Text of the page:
If your child comes home and complains about not wanting to play at another person’s house because they wouldn’t share say, “I am so glad you can share with your friends. It can be hard to do some times, but it makes playing with friends a lot more fun!” This idea applies more to your children that are 5+. When a younger child turns 3-4 they are now able to begin sympathizing. This a developing skill and the time that you can talk to your preschooler how it makes another sad just like it makes them sad when someone wont share. In our home I will ask the older siblings to help teach their younger siblings how to share but that doesn’t mean it is always easy. A new shiny toy can be hard for anyone to share when your child feels they are missing out.
One of our awesome readers suggests this, “I have the BEST tip ever….seriously the best. Here it is….when your kids are playing with something and another child wants to play with it have that child ask this simple question, “can I have a turn when you’re done?”. Here’s the crazy part, the kid won’t want to ask the question because they “think” the other child will obviously say no, but I have found in my preschool experience that 95% of the time the other child will say, “sure!” After the simple question has been asked and answered you just reaffirm that it was as simple as that and they will let you know when they are done playing with it. And trust me a lot of children do actually remember to tell the other child they are done. Both kids feel validated in this scenario and you don’t have to force or make anyone feel bad sharing. I remind kids to ask this way multiple times a week in preschool and I rarely have sharing problems.”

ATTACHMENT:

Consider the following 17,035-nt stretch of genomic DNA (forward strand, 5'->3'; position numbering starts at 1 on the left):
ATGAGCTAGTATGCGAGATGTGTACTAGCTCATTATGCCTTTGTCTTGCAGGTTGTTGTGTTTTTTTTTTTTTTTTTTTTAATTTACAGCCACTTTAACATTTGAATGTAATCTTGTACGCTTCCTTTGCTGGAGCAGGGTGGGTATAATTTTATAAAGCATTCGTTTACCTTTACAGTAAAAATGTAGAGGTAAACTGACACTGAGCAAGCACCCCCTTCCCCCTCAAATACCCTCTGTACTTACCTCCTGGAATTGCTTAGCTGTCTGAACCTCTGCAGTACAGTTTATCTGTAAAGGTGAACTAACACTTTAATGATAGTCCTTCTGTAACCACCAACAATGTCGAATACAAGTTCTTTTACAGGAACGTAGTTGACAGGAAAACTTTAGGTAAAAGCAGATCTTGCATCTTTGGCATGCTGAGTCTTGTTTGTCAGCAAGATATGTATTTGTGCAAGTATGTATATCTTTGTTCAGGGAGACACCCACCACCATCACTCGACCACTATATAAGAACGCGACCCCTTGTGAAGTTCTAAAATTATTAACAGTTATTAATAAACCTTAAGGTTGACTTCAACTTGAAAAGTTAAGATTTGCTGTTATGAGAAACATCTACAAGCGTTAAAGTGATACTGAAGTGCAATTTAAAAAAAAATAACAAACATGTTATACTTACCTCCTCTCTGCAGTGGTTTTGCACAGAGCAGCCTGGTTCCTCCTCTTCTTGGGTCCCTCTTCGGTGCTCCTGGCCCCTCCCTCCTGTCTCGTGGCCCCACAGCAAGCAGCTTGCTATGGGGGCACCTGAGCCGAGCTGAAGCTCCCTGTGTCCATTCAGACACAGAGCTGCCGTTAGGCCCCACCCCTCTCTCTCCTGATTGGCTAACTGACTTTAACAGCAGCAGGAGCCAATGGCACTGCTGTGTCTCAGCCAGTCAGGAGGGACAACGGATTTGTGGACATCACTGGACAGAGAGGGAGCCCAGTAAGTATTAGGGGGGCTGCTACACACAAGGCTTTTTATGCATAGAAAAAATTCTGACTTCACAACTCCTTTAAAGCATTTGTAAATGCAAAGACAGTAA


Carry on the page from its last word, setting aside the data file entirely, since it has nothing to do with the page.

Encourage imagination and interactive play.
There are certain toys that allow for more imagination and creativity where children can play together like the Go Grippers Collection for Oball. I love that these toys come with multiple cars and tracks that can be used in different ways within their collection. Kids II toys are easy to hold and race down the track or pile onto the dump trucks, loaders or car carriers. The bounce and zoom speedway was their favorite!
Enter to win this entire Go Grippers collection by commenting and telling us your favorite way to help children share or which toy your child would like the best!
If you don’t want to take your chances and you’re ready to just buy the whole set, you can purchase them here!
One tip that has really helped us is if we bring a few of our favorite toys together. For example, these toys may be overrun by a group of dinosaurs or put into a Lego community for a construction site. Admittedly sometimes I will have to come up with these creative ideas of how to bring the worlds together, but now my oldest son is able to create scenarios like this for them as they play.
My son has been taking these cars around the house every where we go! And now that he has had some special time to play with it alone, we make sure that everyone in the house can enjoy them now. Just remember, that above all it takes patience as a parent to teach generosity, but it is time well spent!